Snyder deftly handles the still-thorny questions about national and sexual identity embodied in this single, remarkable life.

THE RED PRINCE

THE SECRET LIVES OF A HABSBURG ARCHDUKE

Sympathetic portrait of cross-dressing archduke Wilhelm von Habsburg (1895–1948).

Wilhelm was “raised to protect and enlarge the family empire in an age of nationalism,” writes Snyder (History/Yale Univ.; Sketches from a Secret War, 2007, etc.), by becoming a Ukrainian prince, “subordinate to the Hapsburg emperor.” The dismemberment of the Austro-Hungarian empire after World War I put an end to this notion, but Wilhelm continued to devote himself to the cause of Ukrainian independence. Snyder unravels Wilhelm’s story in a straightforward manner, beginning with key moments in his early life. At age 14, he enrolled in a military school in Moravia that novelist Robert Musil (an alumnus) had described only three years earlier as a hotbed of homoerotic activity. “Homosexuality, royalty, and the military were closely associated” in central Europe, writes Snyder, mentioning several contemporary scandals. During WWI, Wilhelm led Ukrainian troops and hoped for a role in an independent nation, but by 1922 the Ukrainian National Republic had been split between Poland and Russia. He wandered Europe at loose ends and in 1931 arrived in Paris, where he apparently indulged in liaisons with fellow aristocrats, furtive late-night visits to homosexual brothels and cross-dressing. When a female lover embroiled him in a fraud scheme gone wrong, he fled to Austria and briefly became enamored with Adolf Hitler, whom he thought might be favorable to his crusade to bring independence to the Ukraine. By the time World War II began, however, Wilhelm was a firm opponent of the Nazis. He became involved with Ukrainian nationalists again after the war, but the Soviets, intending to absorb all of the Ukraine, arrested Wilhelm in 1947; he died of tuberculosis after a year in captivity. The author tempers this grim personal denouement with a satisfying account of how the Ukraine finally achieved independence years after Wilhelm’s death.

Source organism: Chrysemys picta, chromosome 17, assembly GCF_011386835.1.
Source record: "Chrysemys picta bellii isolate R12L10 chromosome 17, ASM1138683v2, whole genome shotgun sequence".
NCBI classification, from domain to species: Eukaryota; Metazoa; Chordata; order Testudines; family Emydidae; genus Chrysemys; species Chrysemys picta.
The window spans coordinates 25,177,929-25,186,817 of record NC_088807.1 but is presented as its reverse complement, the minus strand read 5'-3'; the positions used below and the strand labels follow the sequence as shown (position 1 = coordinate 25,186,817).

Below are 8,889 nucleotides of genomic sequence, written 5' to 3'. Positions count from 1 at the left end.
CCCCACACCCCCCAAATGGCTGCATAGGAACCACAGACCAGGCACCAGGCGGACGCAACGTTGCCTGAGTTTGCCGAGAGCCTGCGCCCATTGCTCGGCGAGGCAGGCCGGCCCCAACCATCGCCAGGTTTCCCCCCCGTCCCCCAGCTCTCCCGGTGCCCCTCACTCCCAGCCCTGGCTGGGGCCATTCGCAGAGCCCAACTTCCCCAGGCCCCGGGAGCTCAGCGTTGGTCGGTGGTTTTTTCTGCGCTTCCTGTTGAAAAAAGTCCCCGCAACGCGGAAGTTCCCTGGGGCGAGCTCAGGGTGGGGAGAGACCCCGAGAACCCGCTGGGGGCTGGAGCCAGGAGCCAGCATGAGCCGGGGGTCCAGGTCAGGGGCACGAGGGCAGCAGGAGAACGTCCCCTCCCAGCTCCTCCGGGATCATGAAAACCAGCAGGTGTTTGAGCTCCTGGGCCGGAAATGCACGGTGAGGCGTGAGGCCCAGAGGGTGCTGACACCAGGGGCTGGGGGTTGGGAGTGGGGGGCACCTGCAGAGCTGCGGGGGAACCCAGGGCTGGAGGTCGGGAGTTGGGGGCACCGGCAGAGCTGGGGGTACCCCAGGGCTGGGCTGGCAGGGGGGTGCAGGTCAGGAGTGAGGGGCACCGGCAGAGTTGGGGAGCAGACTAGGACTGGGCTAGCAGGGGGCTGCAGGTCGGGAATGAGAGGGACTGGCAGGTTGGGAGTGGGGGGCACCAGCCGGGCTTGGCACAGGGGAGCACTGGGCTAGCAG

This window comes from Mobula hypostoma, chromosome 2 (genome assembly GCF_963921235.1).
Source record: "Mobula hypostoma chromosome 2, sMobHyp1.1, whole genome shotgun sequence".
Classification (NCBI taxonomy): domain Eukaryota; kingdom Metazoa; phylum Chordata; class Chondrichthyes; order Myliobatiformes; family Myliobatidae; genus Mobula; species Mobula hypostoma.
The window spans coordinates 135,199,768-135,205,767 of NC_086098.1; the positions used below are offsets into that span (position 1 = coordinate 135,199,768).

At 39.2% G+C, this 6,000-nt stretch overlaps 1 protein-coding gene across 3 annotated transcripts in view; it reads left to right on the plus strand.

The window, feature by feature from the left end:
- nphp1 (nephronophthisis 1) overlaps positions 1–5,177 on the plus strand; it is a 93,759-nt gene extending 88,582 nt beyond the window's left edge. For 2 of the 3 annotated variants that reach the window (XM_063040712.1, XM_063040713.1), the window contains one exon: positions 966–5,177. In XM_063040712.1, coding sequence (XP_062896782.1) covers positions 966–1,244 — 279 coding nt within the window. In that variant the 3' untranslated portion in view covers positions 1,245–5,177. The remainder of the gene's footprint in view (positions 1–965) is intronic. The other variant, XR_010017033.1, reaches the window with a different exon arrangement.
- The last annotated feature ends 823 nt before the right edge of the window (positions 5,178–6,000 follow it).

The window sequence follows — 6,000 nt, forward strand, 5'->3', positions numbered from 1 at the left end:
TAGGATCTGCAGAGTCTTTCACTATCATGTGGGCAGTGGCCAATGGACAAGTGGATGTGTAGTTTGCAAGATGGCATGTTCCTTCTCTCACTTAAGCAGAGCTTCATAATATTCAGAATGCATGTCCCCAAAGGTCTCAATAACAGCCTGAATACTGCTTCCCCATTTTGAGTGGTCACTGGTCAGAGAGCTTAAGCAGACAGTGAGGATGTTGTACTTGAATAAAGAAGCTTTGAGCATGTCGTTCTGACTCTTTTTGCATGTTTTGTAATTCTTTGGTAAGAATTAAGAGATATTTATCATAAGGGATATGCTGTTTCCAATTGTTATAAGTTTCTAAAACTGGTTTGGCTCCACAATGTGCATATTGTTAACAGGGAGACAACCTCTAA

Snyder deftly handles the still-thorny questions about national and sexual identity embodied in this single, remarkable life.

Pub Date: June 1, 2008

ISBN: 978-0-465-00237-5

Page Count: 320

Publisher: Basic

Review Posted Online: May 20, 2010

Kirkus Reviews Issue: April 15, 2008

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Skloot's meticulous, riveting account strikes a humanistic balance between sociological history, venerable portraiture and...

THE IMMORTAL LIFE OF HENRIETTA LACKS

A dense, absorbing investigation into the medical community's exploitation of a dying woman and her family's struggle to salvage truth and dignity decades later.